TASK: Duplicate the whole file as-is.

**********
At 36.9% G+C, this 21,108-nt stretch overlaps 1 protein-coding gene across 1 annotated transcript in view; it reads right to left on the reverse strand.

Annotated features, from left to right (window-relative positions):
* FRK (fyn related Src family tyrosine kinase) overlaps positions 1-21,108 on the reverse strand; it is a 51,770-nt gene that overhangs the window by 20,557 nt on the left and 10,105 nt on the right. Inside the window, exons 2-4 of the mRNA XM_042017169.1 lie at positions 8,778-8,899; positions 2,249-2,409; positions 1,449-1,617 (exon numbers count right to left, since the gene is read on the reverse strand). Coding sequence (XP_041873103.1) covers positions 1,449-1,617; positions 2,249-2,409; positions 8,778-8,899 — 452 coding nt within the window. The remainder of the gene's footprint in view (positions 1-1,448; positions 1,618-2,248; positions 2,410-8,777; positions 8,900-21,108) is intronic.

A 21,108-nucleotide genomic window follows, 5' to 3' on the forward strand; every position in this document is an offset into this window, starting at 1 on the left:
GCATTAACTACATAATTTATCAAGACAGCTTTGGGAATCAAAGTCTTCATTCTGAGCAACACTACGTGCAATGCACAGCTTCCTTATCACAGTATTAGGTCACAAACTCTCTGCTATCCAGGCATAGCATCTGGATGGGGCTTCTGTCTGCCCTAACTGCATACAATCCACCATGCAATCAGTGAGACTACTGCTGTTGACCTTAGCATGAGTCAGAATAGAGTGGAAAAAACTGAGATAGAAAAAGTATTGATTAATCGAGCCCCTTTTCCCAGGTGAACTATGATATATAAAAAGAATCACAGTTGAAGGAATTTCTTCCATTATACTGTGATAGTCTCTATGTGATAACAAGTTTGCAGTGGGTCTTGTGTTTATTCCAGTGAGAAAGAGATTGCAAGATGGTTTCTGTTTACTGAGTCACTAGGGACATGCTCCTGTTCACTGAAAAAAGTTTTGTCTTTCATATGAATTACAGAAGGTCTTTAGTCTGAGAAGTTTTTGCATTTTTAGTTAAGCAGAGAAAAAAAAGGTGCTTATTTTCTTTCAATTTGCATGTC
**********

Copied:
At 36.9% G+C, this 21,108-nt stretch overlaps 1 protein-coding gene across 1 annotated transcript in view; it reads right to left on the reverse strand.

Annotated features, from left to right (window-relative positions):
* FRK (fyn related Src family tyrosine kinase) overlaps positions 1-21,108 on the reverse strand; it is a 51,770-nt gene that overhangs the window by 20,557 nt on the left and 10,105 nt on the right. Inside the window, exons 2-4 of the mRNA XM_042017169.1 lie at positions 8,778-8,899; positions 2,249-2,409; positions 1,449-1,617 (exon numbers count right to left, since the gene is read on the reverse strand). Coding sequence (XP_041873103.1) covers positions 1,449-1,617; positions 2,249-2,409; positions 8,778-8,899 — 452 coding nt within the window. The remainder of the gene's footprint in view (positions 1-1,448; positions 1,618-2,248; positions 2,410-8,777; positions 8,900-21,108) is intronic.

A 21,108-nucleotide genomic window follows, 5' to 3' on the forward strand; every position in this document is an offset into this window, starting at 1 on the left:
GCATTAACTACATAATTTATCAAGACAGCTTTGGGAATCAAAGTCTTCATTCTGAGCAACACTACGTGCAATGCACAGCTTCCTTATCACAGTATTAGGTCACAAACTCTCTGCTATCCAGGCATAGCATCTGGATGGGGCTTCTGTCTGCCCTAACTGCATACAATCCACCATGCAATCAGTGAGACTACTGCTGTTGACCTTAGCATGAGTCAGAATAGAGTGGAAAAAACTGAGATAGAAAAAGTATTGATTAATCGAGCCCCTTTTCCCAGGTGAACTATGATATATAAAAAGAATCACAGTTGAAGGAATTTCTTCCATTATACTGTGATAGTCTCTATGTGATAACAAGTTTGCAGTGGGTCTTGTGTTTATTCCAGTGAGAAAGAGATTGCAAGATGGTTTCTGTTTACTGAGTCACTAGGGACATGCTCCTGTTCACTGAAAAAAGTTTTGTCTTTCATATGAATTACAGAAGGTCTTTAGTCTGAGAAGTTTTTGCATTTTTAGTTAAGCAGAGAAAAAAAAGGTGCTTATTTTCTTTCAATTTGCATGTC